Monday, April 22, 2019

Japanese Toolbox-Style Humidor - Part II: The Inside

If you are a regular reader of my blog, you'll remember I recently finished a Japanese toolbox-style box intended to be a humidor.
My Japanese toolbox-style humidor.
I made it out of laminated scots pine (Pinus sylvestrus) and nails. I was a bit concerned that it might not work very well at keeping the humidity where it should be for cigars (I like 55% to 75% relative humidity).

Also there was a real possibility The Frau might steal it and convert it into some kind of jewelry box or something.

I was lucky in the fact that it wasn't stolen, and it seemed to keep the humidity where it should be.

The box seems to maintain humidity perfectly.
A proper cigar humidor needs to be lined with Spanish cedar (Cedrela odorata). The aroma of this wood is very complimentary to cigars. In fact, most fine cigars come in a box that has this type of cedar in it. That's why I kept my cigars in the original box, and put the whole box in the humidor.

It turns out that I can get plenty of this type of cedar through the mail from Comercial Pazos for a reasonable price.
Strangely, the Spanish term for Spanish cedar is Brazilian cedar.
The block of wood I got was 85mm x 65mm x 400mm. I needed strips of this in five or six millimeter thicknesses. That means it's time to resaw.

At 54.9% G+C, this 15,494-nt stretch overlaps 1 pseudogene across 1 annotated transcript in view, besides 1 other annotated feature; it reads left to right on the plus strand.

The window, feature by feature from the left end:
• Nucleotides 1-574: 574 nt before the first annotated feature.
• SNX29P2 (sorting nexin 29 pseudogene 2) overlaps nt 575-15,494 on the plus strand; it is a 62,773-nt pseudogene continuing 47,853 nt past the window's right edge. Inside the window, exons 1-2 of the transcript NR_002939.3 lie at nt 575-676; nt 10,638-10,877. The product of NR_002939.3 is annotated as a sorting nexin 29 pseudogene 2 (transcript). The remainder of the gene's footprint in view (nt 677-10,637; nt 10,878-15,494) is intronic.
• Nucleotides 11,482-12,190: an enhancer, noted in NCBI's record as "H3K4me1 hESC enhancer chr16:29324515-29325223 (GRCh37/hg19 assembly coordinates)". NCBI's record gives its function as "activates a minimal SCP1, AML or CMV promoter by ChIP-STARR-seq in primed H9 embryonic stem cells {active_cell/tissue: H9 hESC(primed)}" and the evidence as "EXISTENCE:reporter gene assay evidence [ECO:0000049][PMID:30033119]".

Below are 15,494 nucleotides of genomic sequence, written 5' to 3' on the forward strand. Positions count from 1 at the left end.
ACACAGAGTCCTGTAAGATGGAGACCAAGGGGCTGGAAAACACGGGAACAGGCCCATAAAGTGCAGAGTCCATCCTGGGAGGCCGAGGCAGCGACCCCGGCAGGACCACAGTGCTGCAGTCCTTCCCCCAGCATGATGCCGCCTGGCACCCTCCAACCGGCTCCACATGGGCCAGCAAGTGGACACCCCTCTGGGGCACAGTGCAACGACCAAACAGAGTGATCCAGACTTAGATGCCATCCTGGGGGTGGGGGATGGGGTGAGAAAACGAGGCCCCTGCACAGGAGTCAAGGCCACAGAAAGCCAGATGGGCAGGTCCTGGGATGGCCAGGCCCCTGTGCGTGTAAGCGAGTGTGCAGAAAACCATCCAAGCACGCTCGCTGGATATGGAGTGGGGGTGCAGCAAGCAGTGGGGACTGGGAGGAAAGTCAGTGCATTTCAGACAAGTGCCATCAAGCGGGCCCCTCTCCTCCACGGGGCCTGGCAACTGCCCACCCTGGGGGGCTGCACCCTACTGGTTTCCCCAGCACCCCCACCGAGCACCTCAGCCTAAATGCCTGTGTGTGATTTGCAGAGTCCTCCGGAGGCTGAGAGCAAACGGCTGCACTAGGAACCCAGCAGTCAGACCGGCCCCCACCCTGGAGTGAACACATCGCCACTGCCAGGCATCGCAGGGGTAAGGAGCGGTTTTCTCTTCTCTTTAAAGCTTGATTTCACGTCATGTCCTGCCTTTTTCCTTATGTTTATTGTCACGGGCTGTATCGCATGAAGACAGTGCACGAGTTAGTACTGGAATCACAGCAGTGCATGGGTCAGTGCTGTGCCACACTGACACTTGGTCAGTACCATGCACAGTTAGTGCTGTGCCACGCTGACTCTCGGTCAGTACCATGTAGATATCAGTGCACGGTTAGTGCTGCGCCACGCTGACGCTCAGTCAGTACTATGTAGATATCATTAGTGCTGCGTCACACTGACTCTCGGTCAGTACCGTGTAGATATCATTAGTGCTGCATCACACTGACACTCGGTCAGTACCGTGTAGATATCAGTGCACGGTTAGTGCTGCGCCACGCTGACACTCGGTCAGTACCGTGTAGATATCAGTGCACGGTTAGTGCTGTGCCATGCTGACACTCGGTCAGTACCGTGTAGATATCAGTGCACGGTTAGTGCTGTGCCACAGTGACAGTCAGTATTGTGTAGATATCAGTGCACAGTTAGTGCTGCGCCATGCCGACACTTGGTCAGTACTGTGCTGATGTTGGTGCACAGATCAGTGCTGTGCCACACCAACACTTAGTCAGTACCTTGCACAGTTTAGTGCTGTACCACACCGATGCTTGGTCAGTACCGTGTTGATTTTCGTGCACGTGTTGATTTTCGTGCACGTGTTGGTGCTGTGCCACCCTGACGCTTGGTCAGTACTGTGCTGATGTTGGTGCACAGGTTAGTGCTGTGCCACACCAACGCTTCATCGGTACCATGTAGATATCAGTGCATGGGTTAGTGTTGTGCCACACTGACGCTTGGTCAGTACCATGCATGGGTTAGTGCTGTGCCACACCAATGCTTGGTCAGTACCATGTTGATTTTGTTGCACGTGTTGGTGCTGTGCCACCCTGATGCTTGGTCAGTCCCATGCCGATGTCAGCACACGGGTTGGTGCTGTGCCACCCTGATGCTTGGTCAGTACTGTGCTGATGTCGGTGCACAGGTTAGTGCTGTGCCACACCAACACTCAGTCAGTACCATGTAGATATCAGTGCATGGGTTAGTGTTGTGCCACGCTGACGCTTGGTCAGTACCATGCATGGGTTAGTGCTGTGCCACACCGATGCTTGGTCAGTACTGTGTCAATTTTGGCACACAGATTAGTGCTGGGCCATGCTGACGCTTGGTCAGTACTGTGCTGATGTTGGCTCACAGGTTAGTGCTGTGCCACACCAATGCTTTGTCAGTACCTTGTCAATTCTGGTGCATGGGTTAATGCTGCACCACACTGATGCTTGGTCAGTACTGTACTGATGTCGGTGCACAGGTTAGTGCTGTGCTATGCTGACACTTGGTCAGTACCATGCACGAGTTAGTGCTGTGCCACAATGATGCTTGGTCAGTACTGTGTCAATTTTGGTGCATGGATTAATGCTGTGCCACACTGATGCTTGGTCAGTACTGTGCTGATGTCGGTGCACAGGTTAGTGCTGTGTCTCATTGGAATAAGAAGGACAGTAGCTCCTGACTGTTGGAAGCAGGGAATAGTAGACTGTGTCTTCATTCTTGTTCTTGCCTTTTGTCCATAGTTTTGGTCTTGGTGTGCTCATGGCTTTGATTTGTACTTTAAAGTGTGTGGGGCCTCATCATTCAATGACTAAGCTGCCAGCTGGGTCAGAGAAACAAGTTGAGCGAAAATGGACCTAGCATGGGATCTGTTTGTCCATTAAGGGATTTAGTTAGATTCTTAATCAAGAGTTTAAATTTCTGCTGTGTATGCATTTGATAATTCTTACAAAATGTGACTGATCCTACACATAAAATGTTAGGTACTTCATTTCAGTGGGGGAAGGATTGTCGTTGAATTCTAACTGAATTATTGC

I use a sawblade clamped to my bench on a spacer the correct thickness to start a kerf.
This makes it easy for the saw to stay where it should.
Just a few minutes work.
Rinse and repeat.
While planing these to a smooth finish, I wound up with a bunch of awesome smelling shavings all over. I decided to keep them. I stuffed them in large tea bags and taped them shut. I suppose if I have to transport cigars in a Ziploc, one of these thrown in might help.
At a minimum they'll keep the bugs out of my sock drawer.
Once I had some pieces marked out for length for the sides and bottom of the box, I had some shorter lengths left over. After all that work resawing, I thought it a shame if I didn't use the scraps. I used them in the ends.

I edge glued them to a longer piece, then fit the whole thing in the end. This panel doesn't have to be particularly strong, because it will be captured by the pieces I'll put on the bottom and sides.

I chose not to glue any of the lining in, so that it can be removed and replaced if needed.
Self-made Leimholz used on the ends of the box.
Next was the lining for the floor. I was able to use only two pieces. I left a little room for them to contract and expand, but I don't really expect that to be a problem. Better safe than sorry, that is.

The side pieces went in next. I made them so they went up about half way to where the bottom of the lid goes. The cool part about this is the till will ride on these two pieces, so the till will be no narrower than the bottom compartment when it is all finished.
The lining in the box.
So far, I think it looks and smells great. It is all tight enough that it stays put with no glue. I also did not plane much on the faces that touch the pine. I left them pretty rough, right off the saw.

So far I think this is a fine upgrade to this cigar box.

Next up, the till.

If you haven't seen it, check out Part I.


  1. You realy are produsing a lot of projects these days. Looks like a lot of fun!

    1. Hey Ty! Thanks. It's been raining like cats and dogs here, so no temptation to go outside.